In 1929 the first edition of the FIDE laws of chess required 30 moves to be played before a draw could be agreed to, but it was discarded when the rules were revised in 1952. 
     In 1954 FIDE rejected a request to reinstate the rule, but it did state that it is unethical and unsportsmanlike to agree to a draw before a serious contest had begun. FIDE stated that the director should discipline players who repeatedly disrespect this guideline, but it was ineffective. 
     In 1962 FIDE reinstated a version of the rule against draws by agreement in fewer than 30 moves unless the director approved. Penalty was a loss of the game by both players. As Wayne pointed out back in 1948, a threefold repetition came to the players’ rescue. Besides, directors wouldn’t enforce the rule...they no doubt understood that it was impossible. 
     The following year FIDE got tough. Directors had to investigate draws by repetition of position to see if they were to circumvent the rule. The rule was dropped in 1964 because it also failed. 
     In 2003, GM Maurice Ashley proposed that draw offers not be allowed before move 50. The 2003 Generation Chess International Tournament in New York City had a rule that draws could not be agreed to before move fifty; threefold repetitions and stalemate, were permissible at any stage. Thirty moves or fifty, it made no difference. 
     In the World Championship 2016 between Carlsen and Karjakin they were not permitted to agree a draw before move 30. No matter. Out of 12 games 10 were drawn. And, in the 4 playoff games, 2 were drawn. In the 2016 World Championship there were 12 games with 10 draws. The outcome came down to blitz. It seems no matter what draws keep snowballing.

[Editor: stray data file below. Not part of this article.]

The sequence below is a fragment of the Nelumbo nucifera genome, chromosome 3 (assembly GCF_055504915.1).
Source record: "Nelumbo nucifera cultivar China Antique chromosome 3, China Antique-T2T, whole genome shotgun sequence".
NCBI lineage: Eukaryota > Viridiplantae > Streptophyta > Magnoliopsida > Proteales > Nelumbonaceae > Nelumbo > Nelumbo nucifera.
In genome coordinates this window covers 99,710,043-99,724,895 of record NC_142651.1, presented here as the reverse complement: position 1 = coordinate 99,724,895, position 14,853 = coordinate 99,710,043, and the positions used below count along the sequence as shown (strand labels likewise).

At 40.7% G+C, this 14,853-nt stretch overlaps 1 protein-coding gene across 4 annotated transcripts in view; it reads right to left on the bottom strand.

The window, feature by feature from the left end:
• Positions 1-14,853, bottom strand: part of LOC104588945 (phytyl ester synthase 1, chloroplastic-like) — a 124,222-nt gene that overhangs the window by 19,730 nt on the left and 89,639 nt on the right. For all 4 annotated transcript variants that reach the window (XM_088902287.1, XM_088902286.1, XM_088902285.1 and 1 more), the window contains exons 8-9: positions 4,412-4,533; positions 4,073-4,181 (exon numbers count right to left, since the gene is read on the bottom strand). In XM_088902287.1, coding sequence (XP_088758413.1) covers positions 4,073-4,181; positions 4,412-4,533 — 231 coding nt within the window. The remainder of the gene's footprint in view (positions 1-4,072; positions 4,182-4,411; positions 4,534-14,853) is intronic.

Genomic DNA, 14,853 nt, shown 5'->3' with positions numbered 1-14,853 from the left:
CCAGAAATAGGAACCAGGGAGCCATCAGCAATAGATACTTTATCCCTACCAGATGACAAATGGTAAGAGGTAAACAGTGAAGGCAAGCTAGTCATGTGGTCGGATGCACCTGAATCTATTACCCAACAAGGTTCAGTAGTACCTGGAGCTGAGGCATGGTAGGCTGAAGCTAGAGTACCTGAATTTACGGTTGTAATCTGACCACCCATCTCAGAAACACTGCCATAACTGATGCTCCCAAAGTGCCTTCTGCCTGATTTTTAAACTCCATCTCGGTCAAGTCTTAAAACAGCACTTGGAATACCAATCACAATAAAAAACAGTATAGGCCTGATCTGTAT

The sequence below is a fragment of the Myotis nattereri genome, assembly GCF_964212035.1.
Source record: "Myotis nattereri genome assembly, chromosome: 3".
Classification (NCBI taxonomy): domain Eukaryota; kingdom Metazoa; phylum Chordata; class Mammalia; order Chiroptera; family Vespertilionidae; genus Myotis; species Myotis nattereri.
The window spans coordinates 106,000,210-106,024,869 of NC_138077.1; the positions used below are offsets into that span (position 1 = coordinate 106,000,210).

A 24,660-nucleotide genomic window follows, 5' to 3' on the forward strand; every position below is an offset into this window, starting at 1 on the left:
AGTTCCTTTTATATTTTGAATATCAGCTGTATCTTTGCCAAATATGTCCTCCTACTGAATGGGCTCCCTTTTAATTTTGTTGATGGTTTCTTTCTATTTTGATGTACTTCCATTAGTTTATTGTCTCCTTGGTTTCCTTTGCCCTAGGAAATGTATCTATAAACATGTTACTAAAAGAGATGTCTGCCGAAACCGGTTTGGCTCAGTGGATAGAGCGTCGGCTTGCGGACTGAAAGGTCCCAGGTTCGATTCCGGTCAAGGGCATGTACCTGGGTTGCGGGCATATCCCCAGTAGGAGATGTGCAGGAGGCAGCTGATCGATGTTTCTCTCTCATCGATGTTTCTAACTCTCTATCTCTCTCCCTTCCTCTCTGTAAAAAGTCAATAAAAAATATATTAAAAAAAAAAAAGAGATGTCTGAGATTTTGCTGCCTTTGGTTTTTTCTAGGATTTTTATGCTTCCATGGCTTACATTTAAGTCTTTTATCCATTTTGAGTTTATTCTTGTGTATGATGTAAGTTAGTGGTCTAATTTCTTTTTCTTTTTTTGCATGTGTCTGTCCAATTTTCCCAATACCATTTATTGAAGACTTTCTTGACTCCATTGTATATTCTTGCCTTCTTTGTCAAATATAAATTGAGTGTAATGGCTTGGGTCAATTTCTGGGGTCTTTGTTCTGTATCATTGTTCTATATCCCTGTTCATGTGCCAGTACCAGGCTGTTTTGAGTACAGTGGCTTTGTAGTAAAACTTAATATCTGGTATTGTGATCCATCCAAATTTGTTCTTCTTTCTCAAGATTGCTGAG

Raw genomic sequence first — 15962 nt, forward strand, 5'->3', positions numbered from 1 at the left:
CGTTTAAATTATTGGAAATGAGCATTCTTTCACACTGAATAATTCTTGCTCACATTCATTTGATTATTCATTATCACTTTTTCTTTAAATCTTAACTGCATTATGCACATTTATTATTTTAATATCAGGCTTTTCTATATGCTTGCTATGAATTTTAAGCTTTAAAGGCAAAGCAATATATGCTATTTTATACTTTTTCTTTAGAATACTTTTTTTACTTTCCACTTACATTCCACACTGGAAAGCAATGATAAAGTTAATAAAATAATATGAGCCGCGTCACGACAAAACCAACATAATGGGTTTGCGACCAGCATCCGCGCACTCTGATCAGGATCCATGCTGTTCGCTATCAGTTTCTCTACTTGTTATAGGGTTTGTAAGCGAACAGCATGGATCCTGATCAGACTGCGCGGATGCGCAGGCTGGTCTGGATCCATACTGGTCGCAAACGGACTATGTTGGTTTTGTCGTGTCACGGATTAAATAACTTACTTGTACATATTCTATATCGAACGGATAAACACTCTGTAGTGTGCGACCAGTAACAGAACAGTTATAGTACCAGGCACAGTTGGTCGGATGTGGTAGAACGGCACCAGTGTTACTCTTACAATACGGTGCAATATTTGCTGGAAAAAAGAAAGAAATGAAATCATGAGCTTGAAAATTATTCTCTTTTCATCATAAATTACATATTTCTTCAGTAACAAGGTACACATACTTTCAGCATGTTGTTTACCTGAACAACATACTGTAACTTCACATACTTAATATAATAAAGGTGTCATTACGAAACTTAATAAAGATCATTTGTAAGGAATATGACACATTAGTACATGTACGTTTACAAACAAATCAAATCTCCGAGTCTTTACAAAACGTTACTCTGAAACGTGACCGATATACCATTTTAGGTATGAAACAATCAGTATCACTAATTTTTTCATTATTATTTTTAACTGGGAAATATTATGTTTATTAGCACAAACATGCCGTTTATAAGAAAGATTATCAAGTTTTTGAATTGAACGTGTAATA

There have also been proposals to alter the scoring system so that a win is worth more than two draws, but they have also been unsuccessful. 
     Ecclesiastes 1:9 applies, I guess... What has been will be again, what has been done will be done again; there is nothing new under the sun. 
     One thing that made this tournament interesting was the fact that the wide disparity in playing strengths lead to some amusing miniatures and even instructive games. Instructive because they demonstrated how strong masters can so easily crush the not so strong masters. 

Thursday, September 19, 2019

Wednesday, September 18, 2019

Mystery Player At the 1948 Tri-State Championship

     The Tri-State (West Virginia, Ohio and Pennsylvania) Championship was first held in 1945 by Gene Collett, the West Virginia Chess Association Bulletin editor, Bill Byland, president of the Pennsylvania Chess Association and S. S. Keeney of the Ohio Chess Association. 
     The idea was that the top two finishers in each state's championship would be invited to play and if one of them could not participate, the state could send a replacement. The site of the event rotated among the three states. 
     Originally, the side events consisted of state matches, but full participation by all three states was hard to achieve. In 1949, a Junior event was started and in 1951, an Open Tournament was initiated. The Tri-State Junior Championship was a separate event until 1955 when it was determined that the highest finisher in the Open would be the Junior Champion. 
     Clocks: Because the 1946 event had a shortage of clocks, the following year one of the players suggested that the Association start a fund to buy clocks for the next championship, but there were no clocks on the market because production had been discontinued during the war. As a result, several players made their own clocks and one produced by the brother of one of the players was said to actually resemble those sold commercially. And so, the 1948 tournament was the first state championship where clocks were used. 

The final standings were: 

     The championship was played November 12-14, 1948 in Wheeling, West Virginia and was won by Herman Hesse of Bethlehem, Pennsylvania after a one game playoff win over Rainer Sachs of Cleveland Heights, Ohio. 
     Pennsylvania didn’t enter a team in the team championship which was won by Ohio by a score of 7.5-4.5 over West Virginia. 
     The state champions were Dietz (PA), Werthammer and Hurt were WV co-champions and Sterns (OH). The other players were the runners up in their state championship.